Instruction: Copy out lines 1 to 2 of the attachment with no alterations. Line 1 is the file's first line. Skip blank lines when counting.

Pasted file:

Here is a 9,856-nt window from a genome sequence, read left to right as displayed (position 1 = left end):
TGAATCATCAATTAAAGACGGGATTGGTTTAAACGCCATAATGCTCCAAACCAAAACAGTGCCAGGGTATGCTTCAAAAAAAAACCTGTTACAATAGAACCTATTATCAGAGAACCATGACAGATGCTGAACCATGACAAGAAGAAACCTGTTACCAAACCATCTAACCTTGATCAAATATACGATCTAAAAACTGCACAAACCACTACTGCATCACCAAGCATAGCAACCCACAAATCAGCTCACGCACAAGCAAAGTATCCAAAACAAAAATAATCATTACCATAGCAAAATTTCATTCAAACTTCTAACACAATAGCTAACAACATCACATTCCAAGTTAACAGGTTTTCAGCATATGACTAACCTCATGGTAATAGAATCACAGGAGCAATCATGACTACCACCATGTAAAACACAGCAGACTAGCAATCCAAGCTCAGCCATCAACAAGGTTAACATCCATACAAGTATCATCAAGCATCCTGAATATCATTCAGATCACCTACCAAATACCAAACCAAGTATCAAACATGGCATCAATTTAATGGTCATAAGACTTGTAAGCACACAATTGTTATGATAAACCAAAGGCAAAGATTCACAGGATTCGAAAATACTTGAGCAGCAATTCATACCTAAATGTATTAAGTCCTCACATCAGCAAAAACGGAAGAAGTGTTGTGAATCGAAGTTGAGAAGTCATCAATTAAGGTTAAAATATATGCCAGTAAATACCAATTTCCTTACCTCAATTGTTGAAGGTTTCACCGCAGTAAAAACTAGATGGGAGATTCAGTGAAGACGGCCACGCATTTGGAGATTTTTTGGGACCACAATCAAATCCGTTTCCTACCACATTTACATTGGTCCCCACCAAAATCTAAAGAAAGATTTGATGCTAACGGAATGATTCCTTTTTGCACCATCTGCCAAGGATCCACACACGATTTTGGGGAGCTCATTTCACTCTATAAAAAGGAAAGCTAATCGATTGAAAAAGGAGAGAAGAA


Here is a 9,856-nt window from a genome sequence, read left to right as displayed (position 1 = left end):
TGAATCATCAATTAAAGACGGGATTGGTTTAAACGCCATAATGCTCCAAACCAAAACAGTGCCAGGGTATGCTTCAAAAAAAAACCTGTTACAATAGAACCTATTATCAGAGAACCATGACAGATGCTGAACCATGACAAGAAGAAACCTGTTACCAAACCATCTAACCTTGATCAAATATACGATCTAAAAACTGCACAAACCACTACTGCATCACCAAGCATAGCAACCCACAAATCAGCTCACGCACAAGCAAAGTATCCAAAACAAAAATAATCATTACCATAGCAAAATTTCATTCAAACTTCTAACACAATAGCTAACAACATCACATTCCAAGTTAACAGGTTTTCAGCATATGACTAACCTCATGGTAATAGAATCACAGGAGCAATCATGACTACCACCATGTAAAACACAGCAGACTAGCAATCCAAGCTCAGCCATCAACAAGGTTAACATCCATACAAGTATCATCAAGCATCCTGAATATCATTCAGATCACCTACCAAATACCAAACCAAGTATCAAACATGGCATCAATTTAATGGTCATAAGACTTGTAAGCACACAATTGTTATGATAAACCAAAGGCAAAGATTCACAGGATTCGAAAATACTTGAGCAGCAATTCATACCTAAATGTATTAAGTCCTCACATCAGCAAAAACGGAAGAAGTGTTGTGAATCGAAGTTGAGAAGTCATCAATTAAGGTTAAAATATATGCCAGTAAATACCAATTTCCTTACCTCAATTGTTGAAGGTTTCACCGCAGTAAAAACTAGATGGGAGATTCAGTGAAGACGGCCACGCATTTGGAGATTTTTTGGGACCACAATCAAATCCGTTTCCTACCACATTTACATTGGTCCCCACCAAAATCTAAAGAAAGATTTGATGCTAACGGAATGATTCCTTTTTGCACCATCTGCCAAGGATCCACACACGATTTTGGGGAGCTCATTTCACTCTATAAAAAGGAAAGCTAATCGATTGAAAAAGGAGAGAAGAA